I remember the day like it was yesterday. It was my 6th birthday, and my mother had a very special gift for me, my first bicycle. I only need a couple of weeks to learn how to ride on my own. The feeling I had can be described in two words: freedom and power. That same feeling is what today, 20 years later, I want to encourage in all the inhabitants of my city through appropriation of the bicycle. Being the first Bicycle Mayor in Bogotá is not only a great honor but also a huge challenge due to the profundity of the bicycle phenomenon in my city. Thanks to my bachelor’s and master’s degrees in Politics, Government and Public Management, as well to my experience in political consultancy, and my years as a bike user, I understand that social transformation through cycling must arise through the joint effort of all sectors of society. Thus, my job will be to join efforts around the bicycle to promote it as the principal means of transportation in Bogotá.
How would you describe your mission?
My mission is to improve the quality of life of the inhabitants of Bogotá through the appropriation of the bicycle as the main means of transportation.
What are the obstacles and challenges you’re facing in your city?
Cultural appropriation and trust: failure to comply with traffic regulations and lack of respect for other passers-by, place the integrity of cyclists and their environment at risk. According to official data, 4 out of 10 people who travel by bicycle do not use safety elements such as helmets or reflective vests. This has dramatically increased accident rates and mortality among cyclists. To this must be added the poor condition of some bike paths and the absence or bad state of traffic signals. On the other hand, bicycle thefts have increased substantially, making people think twice before riding a bicycle. It is necessary to carry out actions aimed at improving the safety of cyclists and to implement awareness initiatives on compliance with traffic regulations.
Bike2work & Beyond: Despite the fact that we have made great progress in the use of bicycles to go to work, we need to create conditions for people to make different bicycle journeys and activities, thus generate greater ownership. The absence of bicycle parking and the lack of incentives for people are some of the limitations. We need people to make their daily trips by bicycle!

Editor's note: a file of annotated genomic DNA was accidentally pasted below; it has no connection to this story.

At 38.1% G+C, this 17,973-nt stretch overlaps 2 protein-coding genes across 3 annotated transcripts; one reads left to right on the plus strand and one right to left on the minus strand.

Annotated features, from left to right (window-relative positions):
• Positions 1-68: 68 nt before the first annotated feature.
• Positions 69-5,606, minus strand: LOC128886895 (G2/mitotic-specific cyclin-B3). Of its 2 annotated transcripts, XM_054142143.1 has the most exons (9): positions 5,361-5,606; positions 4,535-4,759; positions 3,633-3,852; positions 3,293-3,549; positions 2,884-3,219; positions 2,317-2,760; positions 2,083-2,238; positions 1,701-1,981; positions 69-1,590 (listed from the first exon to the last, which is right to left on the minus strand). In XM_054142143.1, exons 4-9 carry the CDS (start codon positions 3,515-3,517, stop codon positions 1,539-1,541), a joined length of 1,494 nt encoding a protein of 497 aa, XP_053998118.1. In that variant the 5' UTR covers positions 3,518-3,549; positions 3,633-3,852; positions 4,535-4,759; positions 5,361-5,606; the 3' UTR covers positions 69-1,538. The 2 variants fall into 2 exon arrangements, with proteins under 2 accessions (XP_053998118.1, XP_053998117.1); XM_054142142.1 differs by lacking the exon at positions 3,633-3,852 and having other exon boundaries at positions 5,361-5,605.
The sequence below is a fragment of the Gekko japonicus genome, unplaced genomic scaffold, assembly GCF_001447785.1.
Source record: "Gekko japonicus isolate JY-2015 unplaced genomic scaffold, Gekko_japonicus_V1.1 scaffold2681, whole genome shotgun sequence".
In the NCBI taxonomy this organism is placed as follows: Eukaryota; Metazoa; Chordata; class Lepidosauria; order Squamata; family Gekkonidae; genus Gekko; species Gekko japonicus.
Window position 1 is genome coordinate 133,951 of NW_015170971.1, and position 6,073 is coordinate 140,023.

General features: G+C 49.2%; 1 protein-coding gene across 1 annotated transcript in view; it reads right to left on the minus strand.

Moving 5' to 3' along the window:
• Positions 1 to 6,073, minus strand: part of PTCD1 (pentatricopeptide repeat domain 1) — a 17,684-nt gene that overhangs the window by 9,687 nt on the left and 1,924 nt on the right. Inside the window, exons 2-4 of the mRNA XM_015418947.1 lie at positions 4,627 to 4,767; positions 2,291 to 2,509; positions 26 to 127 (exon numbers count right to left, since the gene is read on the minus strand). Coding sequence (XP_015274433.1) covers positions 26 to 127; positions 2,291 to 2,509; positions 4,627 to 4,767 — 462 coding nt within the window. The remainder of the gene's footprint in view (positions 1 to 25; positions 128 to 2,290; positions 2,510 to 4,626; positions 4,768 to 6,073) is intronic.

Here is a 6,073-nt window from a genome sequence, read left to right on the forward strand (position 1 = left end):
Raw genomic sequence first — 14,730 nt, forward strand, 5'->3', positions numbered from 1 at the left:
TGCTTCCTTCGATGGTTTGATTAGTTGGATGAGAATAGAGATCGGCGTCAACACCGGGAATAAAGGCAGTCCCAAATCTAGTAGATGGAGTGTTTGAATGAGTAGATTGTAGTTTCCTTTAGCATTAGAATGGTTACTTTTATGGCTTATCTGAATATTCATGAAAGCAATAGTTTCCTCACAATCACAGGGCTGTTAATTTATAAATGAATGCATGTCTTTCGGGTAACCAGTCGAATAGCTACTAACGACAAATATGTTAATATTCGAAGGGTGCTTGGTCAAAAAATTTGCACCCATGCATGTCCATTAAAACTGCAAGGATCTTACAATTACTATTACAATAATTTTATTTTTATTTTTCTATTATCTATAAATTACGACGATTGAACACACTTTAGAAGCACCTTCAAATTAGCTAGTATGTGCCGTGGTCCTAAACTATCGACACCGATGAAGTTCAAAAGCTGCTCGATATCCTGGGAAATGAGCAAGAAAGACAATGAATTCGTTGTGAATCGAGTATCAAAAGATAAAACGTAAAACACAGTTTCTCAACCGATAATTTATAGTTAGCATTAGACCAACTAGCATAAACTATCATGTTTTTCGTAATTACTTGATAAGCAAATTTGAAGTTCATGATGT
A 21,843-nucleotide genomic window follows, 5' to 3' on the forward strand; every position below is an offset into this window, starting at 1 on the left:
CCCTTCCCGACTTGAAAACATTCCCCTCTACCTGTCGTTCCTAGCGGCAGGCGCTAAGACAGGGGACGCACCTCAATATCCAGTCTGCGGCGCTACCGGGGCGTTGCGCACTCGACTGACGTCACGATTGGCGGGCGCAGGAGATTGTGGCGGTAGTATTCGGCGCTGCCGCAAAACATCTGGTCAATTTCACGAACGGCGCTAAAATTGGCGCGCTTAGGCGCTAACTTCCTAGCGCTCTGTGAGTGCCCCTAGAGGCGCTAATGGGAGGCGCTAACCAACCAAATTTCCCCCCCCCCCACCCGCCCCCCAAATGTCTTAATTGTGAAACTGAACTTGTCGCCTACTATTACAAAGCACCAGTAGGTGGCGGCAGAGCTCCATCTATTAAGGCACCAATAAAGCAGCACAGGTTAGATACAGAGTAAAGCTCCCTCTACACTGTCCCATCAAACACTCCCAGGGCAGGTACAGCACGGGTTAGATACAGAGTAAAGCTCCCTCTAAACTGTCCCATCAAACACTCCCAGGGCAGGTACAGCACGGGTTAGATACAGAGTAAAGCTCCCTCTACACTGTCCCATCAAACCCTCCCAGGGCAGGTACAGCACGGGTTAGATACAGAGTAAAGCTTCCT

Empowering vulnerable populations: school dropout rates in Bogotá are worrying. Despite the progress made in the construction of public schools, students do not attend classes as desired, due, among other things, to mobility limitations. On the other hand, Colombia is the country in the region with the highest rate of mothers as heads of family. In my city, these women can not be mobilized in many cases because they can’t leave their children alone at home. This has prevented them from getting jobs, being with their families, and doing daily tasks. It is necessary to promote the use of the bicycle as a means of empowerment for these vulnerable populations.
What are your next steps now that you are the Bicycle Mayor?
I will contribute to the improvement of the bicycle environment through the articulation of forces of the different stakeholders that make up what I call the iron circle, which is made up of the Academy, the Politicians, governmental authorities, the business community, and civil society.
What can other cities learn from your city?
The determination along with the political and social will to install more than 500 km of cycle exclusive routes. Also, the effort to maintain, after 44 years, the cycleway on Sundays and holidays (Ciclovía), where the main roads of the city are enabled only for bike users, pedestrians, and alternative means of transport. Finally, the cycling culture that is promoted by parents to their children from an early age.